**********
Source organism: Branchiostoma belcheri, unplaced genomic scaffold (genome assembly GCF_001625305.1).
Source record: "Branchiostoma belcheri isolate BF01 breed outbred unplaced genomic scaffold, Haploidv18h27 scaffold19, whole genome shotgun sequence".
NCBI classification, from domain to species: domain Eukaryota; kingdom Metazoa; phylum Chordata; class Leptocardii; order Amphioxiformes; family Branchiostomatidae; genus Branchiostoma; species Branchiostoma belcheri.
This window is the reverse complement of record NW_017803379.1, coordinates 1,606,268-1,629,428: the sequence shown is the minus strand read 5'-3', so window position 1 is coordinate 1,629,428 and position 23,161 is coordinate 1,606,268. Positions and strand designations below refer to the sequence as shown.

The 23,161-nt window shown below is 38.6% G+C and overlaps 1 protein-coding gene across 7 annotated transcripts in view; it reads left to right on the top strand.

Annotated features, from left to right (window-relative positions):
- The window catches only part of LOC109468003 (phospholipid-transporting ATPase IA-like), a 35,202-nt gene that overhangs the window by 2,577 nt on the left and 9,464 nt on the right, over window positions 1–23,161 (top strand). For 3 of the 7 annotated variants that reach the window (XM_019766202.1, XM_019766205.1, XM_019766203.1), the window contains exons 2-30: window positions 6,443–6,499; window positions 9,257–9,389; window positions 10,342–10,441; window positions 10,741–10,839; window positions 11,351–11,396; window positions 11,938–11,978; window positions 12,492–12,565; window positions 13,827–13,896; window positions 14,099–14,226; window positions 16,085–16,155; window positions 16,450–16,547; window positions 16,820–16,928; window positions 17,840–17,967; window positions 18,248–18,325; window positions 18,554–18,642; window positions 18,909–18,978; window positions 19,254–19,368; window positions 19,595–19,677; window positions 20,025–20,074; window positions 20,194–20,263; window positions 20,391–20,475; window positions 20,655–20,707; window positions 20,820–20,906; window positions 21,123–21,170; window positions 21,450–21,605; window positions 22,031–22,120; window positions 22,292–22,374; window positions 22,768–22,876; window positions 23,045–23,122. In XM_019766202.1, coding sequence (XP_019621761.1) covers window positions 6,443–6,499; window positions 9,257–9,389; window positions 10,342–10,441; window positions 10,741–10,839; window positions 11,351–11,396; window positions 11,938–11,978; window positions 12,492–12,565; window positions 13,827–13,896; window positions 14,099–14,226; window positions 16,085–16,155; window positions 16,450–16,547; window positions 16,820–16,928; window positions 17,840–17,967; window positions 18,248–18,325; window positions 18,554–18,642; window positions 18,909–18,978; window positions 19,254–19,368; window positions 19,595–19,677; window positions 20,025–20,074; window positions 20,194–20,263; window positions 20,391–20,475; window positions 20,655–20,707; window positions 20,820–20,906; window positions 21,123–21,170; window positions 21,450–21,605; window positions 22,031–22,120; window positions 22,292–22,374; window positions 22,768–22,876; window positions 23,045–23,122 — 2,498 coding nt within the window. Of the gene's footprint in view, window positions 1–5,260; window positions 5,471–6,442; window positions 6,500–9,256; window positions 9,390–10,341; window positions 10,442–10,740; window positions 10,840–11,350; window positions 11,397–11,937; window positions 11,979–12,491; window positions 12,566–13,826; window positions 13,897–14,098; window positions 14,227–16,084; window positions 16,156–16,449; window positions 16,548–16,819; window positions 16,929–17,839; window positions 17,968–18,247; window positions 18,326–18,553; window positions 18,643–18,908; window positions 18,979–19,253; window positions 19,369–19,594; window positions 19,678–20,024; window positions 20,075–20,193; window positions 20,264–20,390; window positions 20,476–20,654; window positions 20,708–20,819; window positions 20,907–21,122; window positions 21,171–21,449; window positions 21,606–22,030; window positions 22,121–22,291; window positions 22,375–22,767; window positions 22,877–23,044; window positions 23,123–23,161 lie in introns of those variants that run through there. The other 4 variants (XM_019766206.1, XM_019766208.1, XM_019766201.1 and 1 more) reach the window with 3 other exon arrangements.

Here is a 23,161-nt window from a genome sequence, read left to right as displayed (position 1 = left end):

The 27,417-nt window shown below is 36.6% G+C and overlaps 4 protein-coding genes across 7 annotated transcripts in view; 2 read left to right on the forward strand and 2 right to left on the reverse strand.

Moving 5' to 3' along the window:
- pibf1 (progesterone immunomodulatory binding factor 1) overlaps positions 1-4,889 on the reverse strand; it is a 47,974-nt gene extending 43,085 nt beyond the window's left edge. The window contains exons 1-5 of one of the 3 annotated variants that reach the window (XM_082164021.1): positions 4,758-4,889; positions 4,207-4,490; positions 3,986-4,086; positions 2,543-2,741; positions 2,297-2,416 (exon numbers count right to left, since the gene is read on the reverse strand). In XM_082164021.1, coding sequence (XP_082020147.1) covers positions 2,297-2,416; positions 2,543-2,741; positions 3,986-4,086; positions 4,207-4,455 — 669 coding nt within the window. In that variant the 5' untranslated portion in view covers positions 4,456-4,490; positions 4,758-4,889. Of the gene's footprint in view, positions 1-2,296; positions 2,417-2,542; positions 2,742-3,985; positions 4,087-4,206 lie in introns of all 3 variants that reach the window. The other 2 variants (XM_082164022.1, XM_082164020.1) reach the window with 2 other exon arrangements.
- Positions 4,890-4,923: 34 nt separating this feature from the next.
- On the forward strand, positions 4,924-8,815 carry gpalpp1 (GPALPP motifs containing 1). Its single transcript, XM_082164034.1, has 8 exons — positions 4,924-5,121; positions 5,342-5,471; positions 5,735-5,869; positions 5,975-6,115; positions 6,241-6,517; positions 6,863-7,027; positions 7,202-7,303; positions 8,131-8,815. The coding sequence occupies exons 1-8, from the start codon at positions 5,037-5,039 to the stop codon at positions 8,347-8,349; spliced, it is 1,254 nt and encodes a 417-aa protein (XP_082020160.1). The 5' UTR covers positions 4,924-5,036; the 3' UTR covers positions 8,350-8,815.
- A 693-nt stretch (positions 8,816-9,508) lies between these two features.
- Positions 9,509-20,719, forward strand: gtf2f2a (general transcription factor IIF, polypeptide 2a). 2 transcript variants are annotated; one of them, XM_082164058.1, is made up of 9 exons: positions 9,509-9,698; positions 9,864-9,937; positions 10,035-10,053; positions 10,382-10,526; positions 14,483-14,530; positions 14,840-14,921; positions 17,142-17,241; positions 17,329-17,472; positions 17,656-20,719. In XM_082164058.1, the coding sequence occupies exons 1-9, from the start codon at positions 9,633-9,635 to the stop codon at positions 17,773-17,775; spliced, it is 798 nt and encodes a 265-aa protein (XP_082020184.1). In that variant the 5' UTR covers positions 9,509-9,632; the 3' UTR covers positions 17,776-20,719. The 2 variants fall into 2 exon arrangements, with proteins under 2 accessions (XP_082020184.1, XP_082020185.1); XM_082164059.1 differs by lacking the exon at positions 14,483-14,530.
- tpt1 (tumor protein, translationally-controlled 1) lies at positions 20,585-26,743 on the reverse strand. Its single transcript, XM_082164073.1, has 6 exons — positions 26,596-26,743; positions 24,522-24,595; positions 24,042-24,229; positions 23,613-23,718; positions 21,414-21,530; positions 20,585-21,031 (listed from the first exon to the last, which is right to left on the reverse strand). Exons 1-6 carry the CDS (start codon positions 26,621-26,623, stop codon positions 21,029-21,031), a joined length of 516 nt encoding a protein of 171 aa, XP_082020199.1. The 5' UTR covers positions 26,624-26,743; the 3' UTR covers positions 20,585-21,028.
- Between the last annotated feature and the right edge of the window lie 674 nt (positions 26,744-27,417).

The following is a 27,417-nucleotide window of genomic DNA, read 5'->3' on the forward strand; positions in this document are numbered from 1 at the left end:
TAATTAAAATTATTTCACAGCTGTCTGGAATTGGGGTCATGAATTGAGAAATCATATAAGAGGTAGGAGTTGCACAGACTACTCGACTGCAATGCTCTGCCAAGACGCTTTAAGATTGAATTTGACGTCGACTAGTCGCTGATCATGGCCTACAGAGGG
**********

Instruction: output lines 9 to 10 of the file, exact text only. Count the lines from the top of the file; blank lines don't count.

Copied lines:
The 27,417-nt window shown below is 36.6% G+C and overlaps 4 protein-coding genes across 7 annotated transcripts in view; 2 read left to right on the forward strand and 2 right to left on the reverse strand.

Moving 5' to 3' along the window: